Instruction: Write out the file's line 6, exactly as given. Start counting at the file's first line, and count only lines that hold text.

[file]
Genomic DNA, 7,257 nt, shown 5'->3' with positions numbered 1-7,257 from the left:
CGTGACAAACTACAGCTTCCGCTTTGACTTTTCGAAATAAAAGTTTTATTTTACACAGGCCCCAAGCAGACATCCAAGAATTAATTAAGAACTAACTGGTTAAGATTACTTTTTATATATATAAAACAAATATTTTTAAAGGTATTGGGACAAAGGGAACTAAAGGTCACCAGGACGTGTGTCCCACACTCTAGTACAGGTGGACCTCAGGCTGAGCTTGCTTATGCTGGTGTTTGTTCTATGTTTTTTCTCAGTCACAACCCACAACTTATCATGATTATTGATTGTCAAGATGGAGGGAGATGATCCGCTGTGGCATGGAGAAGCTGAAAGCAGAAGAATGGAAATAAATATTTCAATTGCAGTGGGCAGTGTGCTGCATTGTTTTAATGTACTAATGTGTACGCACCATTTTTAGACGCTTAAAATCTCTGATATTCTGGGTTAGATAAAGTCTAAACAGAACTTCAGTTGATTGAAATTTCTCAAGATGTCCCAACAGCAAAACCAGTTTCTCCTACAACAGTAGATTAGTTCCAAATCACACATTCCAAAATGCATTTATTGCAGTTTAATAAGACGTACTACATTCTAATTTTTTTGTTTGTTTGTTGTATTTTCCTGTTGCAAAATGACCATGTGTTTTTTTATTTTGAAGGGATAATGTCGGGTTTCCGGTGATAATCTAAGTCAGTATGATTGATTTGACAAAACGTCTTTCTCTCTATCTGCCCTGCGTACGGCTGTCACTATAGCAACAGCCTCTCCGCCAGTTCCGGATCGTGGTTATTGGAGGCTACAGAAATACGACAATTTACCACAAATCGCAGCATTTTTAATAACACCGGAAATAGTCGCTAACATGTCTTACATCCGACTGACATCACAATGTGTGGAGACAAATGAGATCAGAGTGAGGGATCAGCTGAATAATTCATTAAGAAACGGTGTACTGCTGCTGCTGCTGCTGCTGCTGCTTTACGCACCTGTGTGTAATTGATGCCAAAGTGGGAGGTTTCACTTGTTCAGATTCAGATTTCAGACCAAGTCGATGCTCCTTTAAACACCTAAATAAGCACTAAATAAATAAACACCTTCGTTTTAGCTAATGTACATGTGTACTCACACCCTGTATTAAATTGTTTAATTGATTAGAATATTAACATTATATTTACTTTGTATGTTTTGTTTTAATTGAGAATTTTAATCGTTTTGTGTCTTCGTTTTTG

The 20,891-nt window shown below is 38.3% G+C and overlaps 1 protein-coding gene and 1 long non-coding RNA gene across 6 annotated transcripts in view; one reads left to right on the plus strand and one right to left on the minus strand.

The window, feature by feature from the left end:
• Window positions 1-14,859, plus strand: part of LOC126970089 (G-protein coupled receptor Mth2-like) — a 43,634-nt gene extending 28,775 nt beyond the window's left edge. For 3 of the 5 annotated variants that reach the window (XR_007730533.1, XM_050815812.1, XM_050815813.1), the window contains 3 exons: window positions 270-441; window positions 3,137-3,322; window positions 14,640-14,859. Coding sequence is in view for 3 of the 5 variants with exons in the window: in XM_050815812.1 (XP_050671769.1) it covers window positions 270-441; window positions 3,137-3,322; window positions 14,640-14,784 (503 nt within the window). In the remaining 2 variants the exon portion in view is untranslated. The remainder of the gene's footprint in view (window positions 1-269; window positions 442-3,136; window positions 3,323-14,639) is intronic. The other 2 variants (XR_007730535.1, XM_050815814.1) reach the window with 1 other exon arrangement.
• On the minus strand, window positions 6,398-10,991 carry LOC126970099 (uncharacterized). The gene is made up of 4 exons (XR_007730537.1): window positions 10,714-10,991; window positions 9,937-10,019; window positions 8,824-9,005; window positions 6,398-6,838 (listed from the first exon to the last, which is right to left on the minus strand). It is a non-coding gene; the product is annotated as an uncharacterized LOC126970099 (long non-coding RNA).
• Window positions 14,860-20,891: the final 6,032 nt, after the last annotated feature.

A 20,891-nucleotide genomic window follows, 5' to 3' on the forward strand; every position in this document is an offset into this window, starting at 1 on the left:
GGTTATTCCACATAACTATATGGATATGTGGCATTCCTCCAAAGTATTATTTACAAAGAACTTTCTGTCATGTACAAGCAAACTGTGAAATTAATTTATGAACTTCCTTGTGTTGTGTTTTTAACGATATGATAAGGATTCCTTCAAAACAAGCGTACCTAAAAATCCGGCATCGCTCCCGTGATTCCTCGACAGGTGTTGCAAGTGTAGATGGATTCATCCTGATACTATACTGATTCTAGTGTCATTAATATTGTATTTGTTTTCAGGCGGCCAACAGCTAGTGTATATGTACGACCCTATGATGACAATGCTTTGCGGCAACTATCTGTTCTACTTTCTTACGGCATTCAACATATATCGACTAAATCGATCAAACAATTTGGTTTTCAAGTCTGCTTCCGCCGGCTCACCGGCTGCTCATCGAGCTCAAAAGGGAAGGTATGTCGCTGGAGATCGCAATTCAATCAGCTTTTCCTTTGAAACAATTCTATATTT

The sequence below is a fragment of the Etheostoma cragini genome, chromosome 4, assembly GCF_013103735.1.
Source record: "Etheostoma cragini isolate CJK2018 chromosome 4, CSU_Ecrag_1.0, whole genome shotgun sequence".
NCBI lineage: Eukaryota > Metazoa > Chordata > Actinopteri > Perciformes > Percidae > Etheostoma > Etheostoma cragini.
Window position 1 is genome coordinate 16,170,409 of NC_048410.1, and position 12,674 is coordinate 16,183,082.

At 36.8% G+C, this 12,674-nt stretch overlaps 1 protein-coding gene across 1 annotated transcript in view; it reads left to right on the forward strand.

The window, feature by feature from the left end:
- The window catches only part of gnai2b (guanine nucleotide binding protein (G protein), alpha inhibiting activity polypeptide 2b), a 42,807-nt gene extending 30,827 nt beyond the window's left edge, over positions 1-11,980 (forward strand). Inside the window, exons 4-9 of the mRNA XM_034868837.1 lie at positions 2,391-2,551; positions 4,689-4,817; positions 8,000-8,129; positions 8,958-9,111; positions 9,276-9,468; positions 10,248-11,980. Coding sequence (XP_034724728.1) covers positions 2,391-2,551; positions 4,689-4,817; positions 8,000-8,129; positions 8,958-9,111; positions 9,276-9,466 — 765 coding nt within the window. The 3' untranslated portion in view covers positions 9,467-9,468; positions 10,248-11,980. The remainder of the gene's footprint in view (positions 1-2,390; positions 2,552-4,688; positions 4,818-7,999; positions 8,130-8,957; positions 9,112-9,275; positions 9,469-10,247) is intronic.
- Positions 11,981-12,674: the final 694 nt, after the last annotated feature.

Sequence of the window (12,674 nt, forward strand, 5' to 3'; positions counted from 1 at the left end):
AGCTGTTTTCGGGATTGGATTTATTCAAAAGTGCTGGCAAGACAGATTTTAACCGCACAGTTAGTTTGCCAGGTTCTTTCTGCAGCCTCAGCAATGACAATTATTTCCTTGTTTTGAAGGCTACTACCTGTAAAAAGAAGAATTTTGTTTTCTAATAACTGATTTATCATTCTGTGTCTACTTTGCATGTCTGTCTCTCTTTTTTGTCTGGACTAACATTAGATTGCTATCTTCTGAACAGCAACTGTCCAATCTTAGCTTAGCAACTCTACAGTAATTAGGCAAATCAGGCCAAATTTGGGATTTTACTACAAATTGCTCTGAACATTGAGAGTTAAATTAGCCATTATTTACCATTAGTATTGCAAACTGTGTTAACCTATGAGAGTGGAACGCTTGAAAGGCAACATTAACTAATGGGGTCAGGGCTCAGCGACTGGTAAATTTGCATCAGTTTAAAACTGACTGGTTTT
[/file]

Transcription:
• On the minus strand, window positions 6,398-10,991 carry LOC126970099 (uncharacterized). The gene is made up of 4 exons (XR_007730537.1): window positions 10,714-10,991; window positions 9,937-10,019; window positions 8,824-9,005; window positions 6,398-6,838 (listed from the first exon to the last, which is right to left on the minus strand). It is a non-coding gene; the product is annotated as an uncharacterized LOC126970099 (long non-coding RNA).